Aerobic (cardio) training 30 minutes of exercise at about 60% to 85% of your maximum heart should be done at least 3 times per week, more often is best. The 60% to 85% is known as your the aerobic range, which is calculated by subtracting your age from 220, then multiplying that number by .60 and .85 to obtain your heart rate range. 
Stretching (flexibility) training 15 minutes of stretching, after you’re fully warmed up, to include all the major muscle groups at least 3 times per week.

Burn Those Calories

I recently read a study which determined that just tapping your foot while sitting will burn more calories than just sitting.  In fact, a completely sedentary person burns between 800 and 1,500 calories per day, creating the energy for the daily functions of all the cells in the body. This is called our basal metabolic rate, or BMR.  Researchers also found that exercise burns calories not just while you are doing the workout, but also in the hours following the exercise.  You use energy and burn calories to bring your body back to its normal resting state.  

So that’s the good news, you burn calories when you’re not exercising and you burn calories after your exercise session is over, but, you burn the most calories while you are actually exercising. 

Researchers found that the two most important contributors to burning calories during exercise are the contracting muscles and the increased work of the heart and lungs. The frequency and power of muscle contractions are by far the major factors in determining the number of calories burned during exercise.  Faster heart rate and breathing also burn calories, but not nearly as much as movement of legs, arms, abdominal and back muscles.  In fact, moving the biggest muscles in your body – your back, legs and abs – burn the most calories.

Over time, your metabolism changes as you convert your flabby muscles into firmer and leaner muscle mass.   The more lean muscle mass you have, the higher your basal metabolic rate, the higher your BMR the more calories you burn even when you’re NOT working out.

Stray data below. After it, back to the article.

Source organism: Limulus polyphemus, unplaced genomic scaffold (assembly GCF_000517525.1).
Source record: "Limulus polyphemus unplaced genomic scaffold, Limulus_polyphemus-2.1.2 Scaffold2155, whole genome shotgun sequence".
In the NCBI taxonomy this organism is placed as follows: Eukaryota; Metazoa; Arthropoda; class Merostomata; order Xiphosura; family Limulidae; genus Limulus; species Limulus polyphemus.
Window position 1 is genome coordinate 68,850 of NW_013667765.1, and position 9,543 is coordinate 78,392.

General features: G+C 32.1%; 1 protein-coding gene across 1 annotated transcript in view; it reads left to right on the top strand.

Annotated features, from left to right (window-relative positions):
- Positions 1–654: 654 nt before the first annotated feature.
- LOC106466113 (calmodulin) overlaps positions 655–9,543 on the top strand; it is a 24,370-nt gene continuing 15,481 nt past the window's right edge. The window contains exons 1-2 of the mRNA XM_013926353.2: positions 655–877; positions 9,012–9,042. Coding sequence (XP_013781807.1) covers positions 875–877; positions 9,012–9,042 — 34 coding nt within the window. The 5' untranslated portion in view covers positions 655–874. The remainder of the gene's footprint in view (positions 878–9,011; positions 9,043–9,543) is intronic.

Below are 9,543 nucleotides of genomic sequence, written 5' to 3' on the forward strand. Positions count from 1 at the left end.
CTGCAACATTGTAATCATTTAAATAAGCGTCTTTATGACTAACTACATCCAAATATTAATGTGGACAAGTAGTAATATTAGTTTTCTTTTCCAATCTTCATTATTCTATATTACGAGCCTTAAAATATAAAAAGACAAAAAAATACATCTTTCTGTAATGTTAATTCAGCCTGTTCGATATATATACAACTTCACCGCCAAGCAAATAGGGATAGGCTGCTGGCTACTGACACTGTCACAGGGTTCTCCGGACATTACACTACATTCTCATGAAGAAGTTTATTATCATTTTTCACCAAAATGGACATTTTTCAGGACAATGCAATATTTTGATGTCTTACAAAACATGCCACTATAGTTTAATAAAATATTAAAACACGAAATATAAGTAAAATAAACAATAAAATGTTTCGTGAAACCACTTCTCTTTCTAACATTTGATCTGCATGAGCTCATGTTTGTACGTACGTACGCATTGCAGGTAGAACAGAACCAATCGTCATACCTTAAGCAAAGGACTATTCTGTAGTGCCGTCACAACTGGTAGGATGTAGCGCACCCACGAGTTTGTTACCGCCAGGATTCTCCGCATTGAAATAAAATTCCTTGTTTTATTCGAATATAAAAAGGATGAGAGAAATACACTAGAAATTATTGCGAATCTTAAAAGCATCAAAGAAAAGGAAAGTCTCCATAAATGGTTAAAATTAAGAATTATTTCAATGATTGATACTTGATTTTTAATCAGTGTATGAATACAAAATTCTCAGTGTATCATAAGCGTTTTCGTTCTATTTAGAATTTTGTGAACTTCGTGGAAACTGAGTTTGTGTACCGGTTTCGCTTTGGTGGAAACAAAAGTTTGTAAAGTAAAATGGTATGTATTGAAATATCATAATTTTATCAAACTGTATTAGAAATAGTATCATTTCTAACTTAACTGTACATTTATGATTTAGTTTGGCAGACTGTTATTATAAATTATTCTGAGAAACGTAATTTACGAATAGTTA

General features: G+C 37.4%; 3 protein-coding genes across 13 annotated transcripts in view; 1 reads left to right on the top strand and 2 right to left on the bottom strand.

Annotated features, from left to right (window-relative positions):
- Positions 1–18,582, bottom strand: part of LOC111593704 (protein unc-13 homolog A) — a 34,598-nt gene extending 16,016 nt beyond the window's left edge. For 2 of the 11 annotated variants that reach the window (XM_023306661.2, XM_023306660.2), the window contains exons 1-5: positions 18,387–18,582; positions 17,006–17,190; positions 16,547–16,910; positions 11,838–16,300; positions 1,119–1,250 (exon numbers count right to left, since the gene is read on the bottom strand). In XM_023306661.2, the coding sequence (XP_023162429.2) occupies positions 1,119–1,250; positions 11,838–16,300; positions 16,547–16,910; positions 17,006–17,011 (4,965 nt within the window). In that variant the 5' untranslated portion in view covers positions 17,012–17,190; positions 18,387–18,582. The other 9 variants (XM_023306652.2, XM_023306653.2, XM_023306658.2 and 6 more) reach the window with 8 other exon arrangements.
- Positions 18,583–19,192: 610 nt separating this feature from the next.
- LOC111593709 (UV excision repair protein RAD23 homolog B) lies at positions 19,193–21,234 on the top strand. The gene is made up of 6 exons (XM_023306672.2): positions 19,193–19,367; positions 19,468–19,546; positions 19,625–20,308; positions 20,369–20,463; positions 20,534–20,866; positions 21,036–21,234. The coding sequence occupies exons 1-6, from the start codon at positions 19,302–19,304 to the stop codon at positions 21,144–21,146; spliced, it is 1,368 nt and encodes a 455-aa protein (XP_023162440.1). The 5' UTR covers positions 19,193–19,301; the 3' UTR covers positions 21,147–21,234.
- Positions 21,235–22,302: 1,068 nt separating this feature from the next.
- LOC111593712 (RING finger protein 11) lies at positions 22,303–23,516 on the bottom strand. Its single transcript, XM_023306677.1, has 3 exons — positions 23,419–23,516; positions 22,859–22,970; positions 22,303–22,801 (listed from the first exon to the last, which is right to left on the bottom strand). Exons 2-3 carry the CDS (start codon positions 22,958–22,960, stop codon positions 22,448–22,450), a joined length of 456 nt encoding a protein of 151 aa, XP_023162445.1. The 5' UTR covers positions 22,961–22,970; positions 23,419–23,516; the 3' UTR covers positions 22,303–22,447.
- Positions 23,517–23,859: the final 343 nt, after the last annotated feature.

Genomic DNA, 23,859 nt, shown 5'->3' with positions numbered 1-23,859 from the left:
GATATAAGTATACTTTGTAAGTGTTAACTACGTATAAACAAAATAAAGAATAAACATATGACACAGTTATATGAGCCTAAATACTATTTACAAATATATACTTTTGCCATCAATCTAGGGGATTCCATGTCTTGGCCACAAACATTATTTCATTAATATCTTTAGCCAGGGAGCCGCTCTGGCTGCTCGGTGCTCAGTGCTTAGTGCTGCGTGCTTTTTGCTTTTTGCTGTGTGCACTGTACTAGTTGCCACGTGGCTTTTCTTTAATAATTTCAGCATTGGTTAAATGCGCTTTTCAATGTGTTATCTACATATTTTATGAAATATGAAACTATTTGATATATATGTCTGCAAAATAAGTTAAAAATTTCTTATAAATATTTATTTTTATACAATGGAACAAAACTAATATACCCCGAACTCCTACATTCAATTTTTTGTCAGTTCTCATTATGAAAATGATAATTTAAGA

It takes resistance or strength training to get this calorie burning benefit from exercise.  However, cardio exercise will not only burn calories it will strengthen your heart muscle, the best way to avoid a heart attack.  A good exercise regimen includes both resistance training and cardio training.
You can determine how many calories you should take in on a daily basis with the following formula:

 Activity Level                           Calories per Pound 
Very light (sedentary)                14

Light (if you walk)                     15 – 17

Moderate (if you jog)                17 – 19

Heavy (if you’re a gym rat)       20 – 23
Use your “ideal” body weight, the weight you want to be, not the weight you are.

120lb X 18 (Moderate) = 2160 calories per day are needed to maintain 120 pounds of body weight daily
But choose those 2000+ calories wisely – keep this in mind:

Carbohydrates = 4 calories per gram

Protein = 4 calories per gram

Fat = 9 calories per gram